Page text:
These reflections and readings from the Vatican II document Declaration on Religious Liberty (Dignitatis Humanae) are intended for daily use during the Fortnight for Freedom, a national campaign designated by the U.S. Catholic bishops for teaching and witness in support of religious liberty. The readings and the questions that follow can be used for group discussion or for personal reflection.

Among the things which concern the good of the Church and indeed the welfare of society here on earth—things therefore which are always and everywhere to be kept secure and defended against all injury—this certainly is preeminent, namely, that the Church should enjoy that full measure of freedom which her care for salvation of men requires. This freedom is sacred, because the only-begotten Son endowed with it the Church which He purchased with His blood. It is so much the property of the Church that to act against it is to act against the will of God. The freedom of the Church is the fundamental principle in what concerns the relations between the Church and governments and the whole civil order.

Declaration on Religious Liberty
(Dignitatis Humanae), no. 13
December 7, 1965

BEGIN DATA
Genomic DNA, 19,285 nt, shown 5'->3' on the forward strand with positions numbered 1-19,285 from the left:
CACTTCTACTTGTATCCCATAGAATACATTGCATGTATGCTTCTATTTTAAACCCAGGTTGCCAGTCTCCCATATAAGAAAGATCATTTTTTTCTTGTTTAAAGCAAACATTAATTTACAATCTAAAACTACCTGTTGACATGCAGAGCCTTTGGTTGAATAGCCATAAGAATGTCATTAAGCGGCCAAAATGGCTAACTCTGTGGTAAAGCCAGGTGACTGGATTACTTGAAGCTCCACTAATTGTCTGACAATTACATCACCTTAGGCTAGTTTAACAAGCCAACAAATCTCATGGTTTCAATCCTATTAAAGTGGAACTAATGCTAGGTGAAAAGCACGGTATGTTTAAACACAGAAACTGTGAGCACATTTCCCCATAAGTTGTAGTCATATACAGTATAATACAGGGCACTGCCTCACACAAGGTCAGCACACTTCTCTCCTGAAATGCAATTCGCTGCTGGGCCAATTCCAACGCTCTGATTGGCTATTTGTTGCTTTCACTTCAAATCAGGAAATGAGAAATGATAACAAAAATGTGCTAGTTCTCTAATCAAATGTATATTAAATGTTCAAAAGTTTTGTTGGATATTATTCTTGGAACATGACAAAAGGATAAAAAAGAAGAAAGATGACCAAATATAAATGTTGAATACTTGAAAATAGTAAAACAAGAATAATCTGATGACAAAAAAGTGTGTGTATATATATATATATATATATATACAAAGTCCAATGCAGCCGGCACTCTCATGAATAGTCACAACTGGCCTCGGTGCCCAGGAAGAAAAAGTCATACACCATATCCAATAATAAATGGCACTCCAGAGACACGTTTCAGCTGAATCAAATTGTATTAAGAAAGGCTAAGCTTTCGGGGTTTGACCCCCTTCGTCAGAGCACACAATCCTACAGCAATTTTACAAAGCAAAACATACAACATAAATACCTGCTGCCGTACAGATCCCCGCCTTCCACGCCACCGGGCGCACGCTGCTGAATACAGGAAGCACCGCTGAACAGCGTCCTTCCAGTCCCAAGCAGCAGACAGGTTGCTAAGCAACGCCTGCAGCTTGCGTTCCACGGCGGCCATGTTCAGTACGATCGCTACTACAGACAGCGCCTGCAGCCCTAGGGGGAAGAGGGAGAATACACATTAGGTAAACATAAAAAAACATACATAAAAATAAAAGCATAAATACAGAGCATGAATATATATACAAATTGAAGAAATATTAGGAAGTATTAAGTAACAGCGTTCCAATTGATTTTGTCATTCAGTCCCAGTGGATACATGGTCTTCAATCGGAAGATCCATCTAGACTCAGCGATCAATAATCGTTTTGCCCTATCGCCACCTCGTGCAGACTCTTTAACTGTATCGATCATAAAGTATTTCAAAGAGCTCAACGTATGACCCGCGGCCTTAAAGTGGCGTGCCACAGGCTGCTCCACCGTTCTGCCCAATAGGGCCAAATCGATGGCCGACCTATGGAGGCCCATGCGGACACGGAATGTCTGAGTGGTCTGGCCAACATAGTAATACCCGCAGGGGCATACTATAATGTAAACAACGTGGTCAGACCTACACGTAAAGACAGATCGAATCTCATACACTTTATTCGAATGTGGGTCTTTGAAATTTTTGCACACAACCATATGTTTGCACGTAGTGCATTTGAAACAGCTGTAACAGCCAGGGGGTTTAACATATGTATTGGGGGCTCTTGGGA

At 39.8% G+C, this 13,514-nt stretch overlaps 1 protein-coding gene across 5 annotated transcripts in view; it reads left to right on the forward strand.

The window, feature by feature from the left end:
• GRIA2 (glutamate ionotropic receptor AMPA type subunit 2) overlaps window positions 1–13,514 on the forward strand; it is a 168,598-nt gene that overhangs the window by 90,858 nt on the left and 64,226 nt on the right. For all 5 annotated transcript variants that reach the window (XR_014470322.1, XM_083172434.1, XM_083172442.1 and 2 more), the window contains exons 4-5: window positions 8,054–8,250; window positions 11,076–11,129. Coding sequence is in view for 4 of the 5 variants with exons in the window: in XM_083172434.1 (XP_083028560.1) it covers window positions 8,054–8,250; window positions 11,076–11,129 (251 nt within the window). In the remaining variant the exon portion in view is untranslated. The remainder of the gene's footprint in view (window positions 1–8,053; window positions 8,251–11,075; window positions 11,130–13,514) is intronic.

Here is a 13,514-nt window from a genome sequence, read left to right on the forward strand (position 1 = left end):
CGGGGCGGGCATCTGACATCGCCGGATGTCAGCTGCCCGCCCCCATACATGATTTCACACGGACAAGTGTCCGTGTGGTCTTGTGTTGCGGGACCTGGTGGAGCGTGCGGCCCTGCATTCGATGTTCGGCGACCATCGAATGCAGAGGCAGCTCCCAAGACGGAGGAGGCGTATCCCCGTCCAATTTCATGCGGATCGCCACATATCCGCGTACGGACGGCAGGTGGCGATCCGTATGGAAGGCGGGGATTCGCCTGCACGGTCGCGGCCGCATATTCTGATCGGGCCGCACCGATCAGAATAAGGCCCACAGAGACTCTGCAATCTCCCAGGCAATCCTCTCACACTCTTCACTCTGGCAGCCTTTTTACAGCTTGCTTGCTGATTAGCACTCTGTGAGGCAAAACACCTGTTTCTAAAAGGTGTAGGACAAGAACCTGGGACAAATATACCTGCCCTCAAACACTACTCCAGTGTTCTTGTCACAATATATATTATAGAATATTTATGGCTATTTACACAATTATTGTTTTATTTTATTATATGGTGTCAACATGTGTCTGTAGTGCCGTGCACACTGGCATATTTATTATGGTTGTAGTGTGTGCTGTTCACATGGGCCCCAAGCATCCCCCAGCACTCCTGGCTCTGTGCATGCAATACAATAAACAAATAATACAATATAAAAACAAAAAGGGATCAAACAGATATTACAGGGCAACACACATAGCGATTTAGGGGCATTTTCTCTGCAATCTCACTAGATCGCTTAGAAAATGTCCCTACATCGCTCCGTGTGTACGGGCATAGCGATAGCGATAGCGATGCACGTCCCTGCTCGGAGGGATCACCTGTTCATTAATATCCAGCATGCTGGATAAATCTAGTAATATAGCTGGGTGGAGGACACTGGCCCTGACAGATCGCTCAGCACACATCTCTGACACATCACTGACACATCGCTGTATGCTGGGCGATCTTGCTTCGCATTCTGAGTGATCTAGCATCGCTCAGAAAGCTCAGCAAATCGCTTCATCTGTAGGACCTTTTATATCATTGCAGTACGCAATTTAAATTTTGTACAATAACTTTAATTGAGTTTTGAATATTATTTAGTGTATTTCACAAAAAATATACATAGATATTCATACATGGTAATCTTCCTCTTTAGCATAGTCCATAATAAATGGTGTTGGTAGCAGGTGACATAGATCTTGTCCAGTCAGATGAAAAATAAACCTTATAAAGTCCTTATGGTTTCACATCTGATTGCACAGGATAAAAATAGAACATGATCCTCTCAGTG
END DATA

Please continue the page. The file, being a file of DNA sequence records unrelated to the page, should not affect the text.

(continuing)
Reflection for Day Twelve
In Chapter I, the Council Fathers considered the nature of religious freedom from a rational and philosophical perspective—the dignity and equality of human beings and the natural right to religious liberty. In Chapter II, they turn to examining religious liberty in the light of Christian Revelation.
     In this context, the Council Fathers forthrightly insist that the Church must “enjoy that full measure of freedom which her care for salvation of men requires.” Jesus became man, died, and rose from the dead so that all men and women would come to salvation—to know the fullness of truth and the fullness of the Father’s love. This is why the Church’s religious freedom is “sacred.” Jesus, through the Holy Spirit, founded the Church as the means by which his saving message and presence would go forth to

all the world. Only then would Jesus’ Gospel be lived out among all nations and peoples. Only if the Church is free can she rightly fulfill her divine commission. This is why the Church jealously guards her freedom while simultaneously fostering harmonious, appropriate, and just relations with various governments throughout the world.
     What present circumstances threaten the freedom of the Catholic Church particularly? Are threats to the Church’s freedom always from without, or do threats arise from within the Church itself? What threats in the past has the Church in our country had to contend with?

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Excerpts from The Documents of Vatican II, Walter M. Abbott, SJ, General Editor, copyright © 1966 by America Press, Inc. Reprinted with permission. All rights reserved. Copyright © 2012, United States Conference of Catholic Bishops, Washington, DC.  All rights reserved.

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